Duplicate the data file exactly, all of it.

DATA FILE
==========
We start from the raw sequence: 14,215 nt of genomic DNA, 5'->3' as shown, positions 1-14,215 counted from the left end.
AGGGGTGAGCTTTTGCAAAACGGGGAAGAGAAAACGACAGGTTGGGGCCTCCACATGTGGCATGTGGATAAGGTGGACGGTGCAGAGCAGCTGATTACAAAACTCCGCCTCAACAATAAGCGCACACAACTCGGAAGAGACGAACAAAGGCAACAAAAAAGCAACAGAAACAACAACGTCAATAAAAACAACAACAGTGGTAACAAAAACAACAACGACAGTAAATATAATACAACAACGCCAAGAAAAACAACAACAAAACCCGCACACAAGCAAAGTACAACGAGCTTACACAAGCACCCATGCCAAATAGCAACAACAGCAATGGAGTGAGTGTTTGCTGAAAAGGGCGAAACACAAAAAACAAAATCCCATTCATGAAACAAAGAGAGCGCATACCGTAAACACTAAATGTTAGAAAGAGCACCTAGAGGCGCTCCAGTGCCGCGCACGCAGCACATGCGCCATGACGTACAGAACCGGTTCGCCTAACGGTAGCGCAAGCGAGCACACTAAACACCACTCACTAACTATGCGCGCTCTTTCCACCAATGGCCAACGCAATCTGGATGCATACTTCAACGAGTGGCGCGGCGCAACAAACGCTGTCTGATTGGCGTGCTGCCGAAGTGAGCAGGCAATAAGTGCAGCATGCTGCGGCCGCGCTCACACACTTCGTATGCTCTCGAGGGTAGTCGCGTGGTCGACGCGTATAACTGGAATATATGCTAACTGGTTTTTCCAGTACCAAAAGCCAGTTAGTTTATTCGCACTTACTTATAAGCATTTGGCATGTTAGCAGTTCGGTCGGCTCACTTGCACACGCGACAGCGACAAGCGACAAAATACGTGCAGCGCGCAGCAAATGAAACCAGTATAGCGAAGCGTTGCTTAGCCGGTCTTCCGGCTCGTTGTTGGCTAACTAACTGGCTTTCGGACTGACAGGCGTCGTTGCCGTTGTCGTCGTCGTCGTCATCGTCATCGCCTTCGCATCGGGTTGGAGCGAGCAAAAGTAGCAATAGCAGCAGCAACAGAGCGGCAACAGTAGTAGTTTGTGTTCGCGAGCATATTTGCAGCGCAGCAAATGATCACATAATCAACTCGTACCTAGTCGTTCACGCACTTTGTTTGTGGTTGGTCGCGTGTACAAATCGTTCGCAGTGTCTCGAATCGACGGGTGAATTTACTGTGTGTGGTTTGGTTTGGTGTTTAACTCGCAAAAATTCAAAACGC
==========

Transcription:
We start from the raw sequence: 14,215 nt of genomic DNA, 5'->3' as shown, positions 1-14,215 counted from the left end.
AGGGGTGAGCTTTTGCAAAACGGGGAAGAGAAAACGACAGGTTGGGGCCTCCACATGTGGCATGTGGATAAGGTGGACGGTGCAGAGCAGCTGATTACAAAACTCCGCCTCAACAATAAGCGCACACAACTCGGAAGAGACGAACAAAGGCAACAAAAAAGCAACAGAAACAACAACGTCAATAAAAACAACAACAGTGGTAACAAAAACAACAACGACAGTAAATATAATACAACAACGCCAAGAAAAACAACAACAAAACCCGCACACAAGCAAAGTACAACGAGCTTACACAAGCACCCATGCCAAATAGCAACAACAGCAATGGAGTGAGTGTTTGCTGAAAAGGGCGAAACACAAAAAACAAAATCCCATTCATGAAACAAAGAGAGCGCATACCGTAAACACTAAATGTTAGAAAGAGCACCTAGAGGCGCTCCAGTGCCGCGCACGCAGCACATGCGCCATGACGTACAGAACCGGTTCGCCTAACGGTAGCGCAAGCGAGCACACTAAACACCACTCACTAACTATGCGCGCTCTTTCCACCAATGGCCAACGCAATCTGGATGCATACTTCAACGAGTGGCGCGGCGCAACAAACGCTGTCTGATTGGCGTGCTGCCGAAGTGAGCAGGCAATAAGTGCAGCATGCTGCGGCCGCGCTCACACACTTCGTATGCTCTCGAGGGTAGTCGCGTGGTCGACGCGTATAACTGGAATATATGCTAACTGGTTTTTCCAGTACCAAAAGCCAGTTAGTTTATTCGCACTTACTTATAAGCATTTGGCATGTTAGCAGTTCGGTCGGCTCACTTGCACACGCGACAGCGACAAGCGACAAAATACGTGCAGCGCGCAGCAAATGAAACCAGTATAGCGAAGCGTTGCTTAGCCGGTCTTCCGGCTCGTTGTTGGCTAACTAACTGGCTTTCGGACTGACAGGCGTCGTTGCCGTTGTCGTCGTCGTCGTCATCGTCATCGCCTTCGCATCGGGTTGGAGCGAGCAAAAGTAGCAATAGCAGCAGCAACAGAGCGGCAACAGTAGTAGTTTGTGTTCGCGAGCATATTTGCAGCGCAGCAAATGATCACATAATCAACTCGTACCTAGTCGTTCACGCACTTTGTTTGTGGTTGGTCGCGTGTACAAATCGTTCGCAGTGTCTCGAATCGACGGGTGAATTTACTGTGTGTGGTTTGGTTTGGTGTTTAACTCGCAAAAATTCAAAACGC